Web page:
4- Be grounded in UU theology and practice.
5- Be crafted in anti-oppressive and inclusive language that is conducive to justice.

Therefore, we did our best to follow these guideline.

Hope you will consider voting for our proposal.

All The Best ~
Bob W


Thanks. I didn’t realize that was a thing now. I knew that theology was an aspect of UUism back when it was Christian. I didn’t realize that the definition of “theology” had been expanded for our purposes. Carry on! :slight_smile:

That language has actually been used for some time; I agree, I don’t see myself as having a theology, more a philosophy if anything, but I appreciate that the more religious among us are comfortable with the word.

I agree that we are at a scary time in terms of the potential for nuclear war. We were fortunate to have Veterans for Peace’ Golden Rule visit Jersey City on their way up the East Coast; stopping nuclear weapons is extremely important.

As a long time UU I was humbled by the question about whether UUism has something we call “theology.” I googled it and found a lovely UUWorld editorial by Forrest Church written in November 2001: “Universalism: A theology for the 21st Century.” I tend to forget the Universalism aspect of our heritage.

The link is: Universalism: A theology for the 21st century | UU World Magazine

I ahven’t read it all, but this paragraph really stood out so far:

Given our commitment to pluralism, Unitarian Universalism should represent the
perfect laboratory for modeling amity in a world rife with passions that stem from
differences of belief. Often, however, we too muster more passion for that which
divides us than we do for all that unites us. We must ask ourselves this: If, in our
communities of faith, we find it difficult to unite under the banner of one over
arching sympathy, how can we hope to counter the fundamentalisms of the right and
left? How can we presume to contest theologies that divide, not unite, the human
family, without a uniting passion of our own, without a deep, shared commitment to
our own first principles?


How wonderful that you visited the GOLDEN RULE. We hope to visit it in August when it is on Lake Michigan. May Peace Prevail on Earth

Bob Warner, AIW proponent here. The discussion provoked by my use of the word “theology” (as prescribed in the application guidelines) has been interesting and educational for me.

I am also interested in your thoughts on the proposal calling for action on decentralization.

May Peace Prevail on Earth

Yeah, it was a very rainy day, so we huddled under umbrellas with a pop-up tent for speakers/singers, but it was so great to be with like-minded folks and to see the intrepid little boat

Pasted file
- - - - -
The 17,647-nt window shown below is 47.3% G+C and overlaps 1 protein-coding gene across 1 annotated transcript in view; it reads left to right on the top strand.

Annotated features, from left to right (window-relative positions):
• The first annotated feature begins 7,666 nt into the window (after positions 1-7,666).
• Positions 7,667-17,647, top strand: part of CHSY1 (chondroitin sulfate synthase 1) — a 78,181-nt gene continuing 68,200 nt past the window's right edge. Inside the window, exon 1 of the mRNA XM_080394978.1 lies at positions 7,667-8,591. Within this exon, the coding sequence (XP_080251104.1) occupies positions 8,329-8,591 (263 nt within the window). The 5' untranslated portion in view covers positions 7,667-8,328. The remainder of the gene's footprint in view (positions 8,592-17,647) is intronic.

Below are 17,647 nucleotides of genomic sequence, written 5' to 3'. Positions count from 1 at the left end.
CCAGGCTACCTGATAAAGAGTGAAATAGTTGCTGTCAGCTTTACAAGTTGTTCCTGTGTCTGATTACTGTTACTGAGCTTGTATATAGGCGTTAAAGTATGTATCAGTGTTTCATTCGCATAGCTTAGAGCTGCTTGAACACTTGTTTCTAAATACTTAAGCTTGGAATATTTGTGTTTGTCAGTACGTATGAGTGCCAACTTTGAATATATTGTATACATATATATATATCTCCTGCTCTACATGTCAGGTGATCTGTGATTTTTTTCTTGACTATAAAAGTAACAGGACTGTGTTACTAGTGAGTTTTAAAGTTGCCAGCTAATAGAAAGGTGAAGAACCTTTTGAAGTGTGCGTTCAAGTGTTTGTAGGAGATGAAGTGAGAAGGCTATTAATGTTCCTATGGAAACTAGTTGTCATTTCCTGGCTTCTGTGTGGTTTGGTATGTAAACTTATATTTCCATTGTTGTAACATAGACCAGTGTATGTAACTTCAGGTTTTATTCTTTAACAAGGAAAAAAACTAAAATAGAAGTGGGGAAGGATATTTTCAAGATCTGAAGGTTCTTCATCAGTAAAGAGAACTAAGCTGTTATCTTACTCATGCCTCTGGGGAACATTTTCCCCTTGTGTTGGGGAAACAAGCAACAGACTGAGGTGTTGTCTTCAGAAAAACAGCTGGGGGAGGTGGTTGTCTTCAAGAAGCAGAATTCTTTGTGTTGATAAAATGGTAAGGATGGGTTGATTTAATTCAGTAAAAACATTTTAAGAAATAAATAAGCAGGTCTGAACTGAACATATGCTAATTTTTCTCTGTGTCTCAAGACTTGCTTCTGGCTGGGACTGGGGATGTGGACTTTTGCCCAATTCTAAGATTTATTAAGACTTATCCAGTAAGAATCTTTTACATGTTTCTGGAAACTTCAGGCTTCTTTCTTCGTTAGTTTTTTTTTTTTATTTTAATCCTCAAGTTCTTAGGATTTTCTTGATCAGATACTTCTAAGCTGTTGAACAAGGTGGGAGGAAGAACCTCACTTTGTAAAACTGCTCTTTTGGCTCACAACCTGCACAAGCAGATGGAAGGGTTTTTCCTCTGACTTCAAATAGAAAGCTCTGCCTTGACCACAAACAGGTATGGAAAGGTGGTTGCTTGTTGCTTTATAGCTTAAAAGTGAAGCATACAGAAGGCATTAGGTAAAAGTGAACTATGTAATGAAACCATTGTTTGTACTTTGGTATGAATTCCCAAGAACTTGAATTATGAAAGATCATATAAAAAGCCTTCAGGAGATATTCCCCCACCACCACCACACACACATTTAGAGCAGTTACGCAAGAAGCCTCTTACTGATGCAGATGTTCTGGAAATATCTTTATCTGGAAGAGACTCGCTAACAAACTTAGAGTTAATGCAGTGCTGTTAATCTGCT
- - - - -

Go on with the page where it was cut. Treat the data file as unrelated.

I agree with you, Bob. Unless we get nuclear war and the environment right, NOTHING else matters. There are 2 AIWs that address these issues.

However, I’m torn. What is happening in Atlanta City right now needs immediate attention so I feel I must vote for that. But the issue with Dreamers is also very “right now” with people being deported or threatened with deportation.

All of the AIWs are such good places to put our energy. How does one decide?

It’s not easy—and there is nothing to say that the drafts that are not passed cannot be used at home anyway. Even if an issue appeals to your community but does not make the final 3, the concerns are still valid and action still needed. What passage does is alert UUA staff of a preferred position should they be called on to address an AIW topic; it is good to take to influencers (legislators, NGO leaders, etc.) as an official statement of the UUA GA (even years later), etc. Implementation is decentralized.

Thx for sharing, Sally.

Hi Hank. THX for your comment. All points well taken…and, all AIWs are worthy of consideration by the delgates at GA.

DACA and Cop City DO feel “immediate.” Nuclear holocaust - like the climate “situation” - always “feel” like some thing to be dealt with “down the road.” Both total destruction of human’s journey on the planet. One with a simple trigger-finger act and one slow moving. Procrastination on both are the way politicians deal with them.

Vote YOUR conscious - any vote is the right one for YOU!


Bob and Co-sponsors:
Please reflect upon the fact that the UUA Article II Revised text deletes entirely the 6th Principle (“The goal of world community with peace, liberty and justice for all.”) Moreover, nowhere in the new text do the words “peace” or “liberty” appear.
The many veterans of the UU Service Committee would be dismayed.